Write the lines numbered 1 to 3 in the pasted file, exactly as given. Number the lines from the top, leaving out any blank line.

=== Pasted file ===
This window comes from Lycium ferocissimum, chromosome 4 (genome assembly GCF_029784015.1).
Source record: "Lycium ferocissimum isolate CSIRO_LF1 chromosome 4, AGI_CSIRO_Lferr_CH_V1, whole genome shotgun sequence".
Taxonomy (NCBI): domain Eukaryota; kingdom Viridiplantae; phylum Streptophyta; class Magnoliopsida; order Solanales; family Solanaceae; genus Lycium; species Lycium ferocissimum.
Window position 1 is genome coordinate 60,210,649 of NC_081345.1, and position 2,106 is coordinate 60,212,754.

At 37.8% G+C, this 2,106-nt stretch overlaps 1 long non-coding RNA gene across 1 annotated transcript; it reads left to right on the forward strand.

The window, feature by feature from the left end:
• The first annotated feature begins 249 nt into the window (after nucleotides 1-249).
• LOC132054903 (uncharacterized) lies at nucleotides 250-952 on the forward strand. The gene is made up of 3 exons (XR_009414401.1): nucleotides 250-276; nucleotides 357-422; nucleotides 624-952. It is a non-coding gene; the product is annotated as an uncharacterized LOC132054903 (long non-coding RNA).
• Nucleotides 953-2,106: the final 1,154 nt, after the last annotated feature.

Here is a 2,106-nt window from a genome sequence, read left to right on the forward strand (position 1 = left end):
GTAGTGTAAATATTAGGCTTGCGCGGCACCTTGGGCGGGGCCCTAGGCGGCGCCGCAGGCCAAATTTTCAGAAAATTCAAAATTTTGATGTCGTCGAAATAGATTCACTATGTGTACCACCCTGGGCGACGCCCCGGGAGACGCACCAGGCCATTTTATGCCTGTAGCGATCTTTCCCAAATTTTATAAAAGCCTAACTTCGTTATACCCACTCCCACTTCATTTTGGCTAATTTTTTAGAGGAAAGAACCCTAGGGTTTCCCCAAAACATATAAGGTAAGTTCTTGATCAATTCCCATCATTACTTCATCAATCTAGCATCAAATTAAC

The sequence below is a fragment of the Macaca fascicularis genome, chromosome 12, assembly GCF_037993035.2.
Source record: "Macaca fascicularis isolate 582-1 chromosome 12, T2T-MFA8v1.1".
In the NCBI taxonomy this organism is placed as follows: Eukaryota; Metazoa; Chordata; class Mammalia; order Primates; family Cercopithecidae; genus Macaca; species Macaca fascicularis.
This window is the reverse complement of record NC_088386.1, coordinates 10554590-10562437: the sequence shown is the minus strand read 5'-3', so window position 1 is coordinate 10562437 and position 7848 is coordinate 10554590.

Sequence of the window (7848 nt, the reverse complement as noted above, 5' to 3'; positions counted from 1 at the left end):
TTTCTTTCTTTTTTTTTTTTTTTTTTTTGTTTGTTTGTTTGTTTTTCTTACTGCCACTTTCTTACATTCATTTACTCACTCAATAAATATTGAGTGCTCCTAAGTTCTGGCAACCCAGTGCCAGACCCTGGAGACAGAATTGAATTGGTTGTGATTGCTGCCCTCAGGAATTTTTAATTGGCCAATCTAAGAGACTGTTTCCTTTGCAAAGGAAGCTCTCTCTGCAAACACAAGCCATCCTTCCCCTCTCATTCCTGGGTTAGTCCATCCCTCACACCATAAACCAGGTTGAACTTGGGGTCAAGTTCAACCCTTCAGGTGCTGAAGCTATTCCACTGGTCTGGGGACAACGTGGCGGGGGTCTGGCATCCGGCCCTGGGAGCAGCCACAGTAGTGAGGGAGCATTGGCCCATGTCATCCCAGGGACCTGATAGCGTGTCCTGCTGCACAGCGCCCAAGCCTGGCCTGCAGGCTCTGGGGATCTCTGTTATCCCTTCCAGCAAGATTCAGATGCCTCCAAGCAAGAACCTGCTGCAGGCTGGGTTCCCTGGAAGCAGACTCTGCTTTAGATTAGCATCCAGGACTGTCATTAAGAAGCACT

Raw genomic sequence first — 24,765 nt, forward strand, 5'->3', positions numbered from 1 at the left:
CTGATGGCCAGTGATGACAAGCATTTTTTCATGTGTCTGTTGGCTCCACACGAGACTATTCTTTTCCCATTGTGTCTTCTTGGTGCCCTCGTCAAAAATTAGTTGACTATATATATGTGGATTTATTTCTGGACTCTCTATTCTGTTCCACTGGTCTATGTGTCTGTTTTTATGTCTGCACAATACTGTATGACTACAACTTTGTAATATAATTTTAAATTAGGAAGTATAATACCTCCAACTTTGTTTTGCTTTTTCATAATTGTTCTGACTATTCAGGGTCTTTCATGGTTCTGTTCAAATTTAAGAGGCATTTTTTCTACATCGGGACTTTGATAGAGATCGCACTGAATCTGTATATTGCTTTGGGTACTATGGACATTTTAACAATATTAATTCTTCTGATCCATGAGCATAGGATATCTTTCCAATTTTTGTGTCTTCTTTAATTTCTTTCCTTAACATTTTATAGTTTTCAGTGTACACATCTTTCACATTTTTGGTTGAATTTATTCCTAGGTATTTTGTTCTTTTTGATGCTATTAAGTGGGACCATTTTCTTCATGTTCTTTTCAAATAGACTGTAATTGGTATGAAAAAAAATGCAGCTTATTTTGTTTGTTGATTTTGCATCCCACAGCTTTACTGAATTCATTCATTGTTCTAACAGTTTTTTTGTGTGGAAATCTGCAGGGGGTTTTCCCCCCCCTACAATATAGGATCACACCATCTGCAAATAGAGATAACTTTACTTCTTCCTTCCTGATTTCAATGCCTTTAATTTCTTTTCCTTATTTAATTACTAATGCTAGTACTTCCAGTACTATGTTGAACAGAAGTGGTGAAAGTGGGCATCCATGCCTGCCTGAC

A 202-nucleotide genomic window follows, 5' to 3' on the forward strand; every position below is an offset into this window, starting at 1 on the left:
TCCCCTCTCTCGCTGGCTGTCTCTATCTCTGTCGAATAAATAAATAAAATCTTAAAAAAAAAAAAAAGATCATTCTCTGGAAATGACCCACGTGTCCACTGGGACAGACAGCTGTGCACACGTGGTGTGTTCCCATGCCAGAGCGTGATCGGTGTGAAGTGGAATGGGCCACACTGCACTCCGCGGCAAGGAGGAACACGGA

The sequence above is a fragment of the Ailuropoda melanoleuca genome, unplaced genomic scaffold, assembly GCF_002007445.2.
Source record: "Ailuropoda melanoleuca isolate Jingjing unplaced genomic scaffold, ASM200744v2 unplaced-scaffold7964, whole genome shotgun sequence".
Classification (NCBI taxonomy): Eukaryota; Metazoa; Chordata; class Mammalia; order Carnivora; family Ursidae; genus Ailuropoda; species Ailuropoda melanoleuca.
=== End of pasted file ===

This window comes from Lycium ferocissimum, chromosome 4 (genome assembly GCF_029784015.1).
Source record: "Lycium ferocissimum isolate CSIRO_LF1 chromosome 4, AGI_CSIRO_Lferr_CH_V1, whole genome shotgun sequence".
Taxonomy (NCBI): domain Eukaryota; kingdom Viridiplantae; phylum Streptophyta; class Magnoliopsida; order Solanales; family Solanaceae; genus Lycium; species Lycium ferocissimum.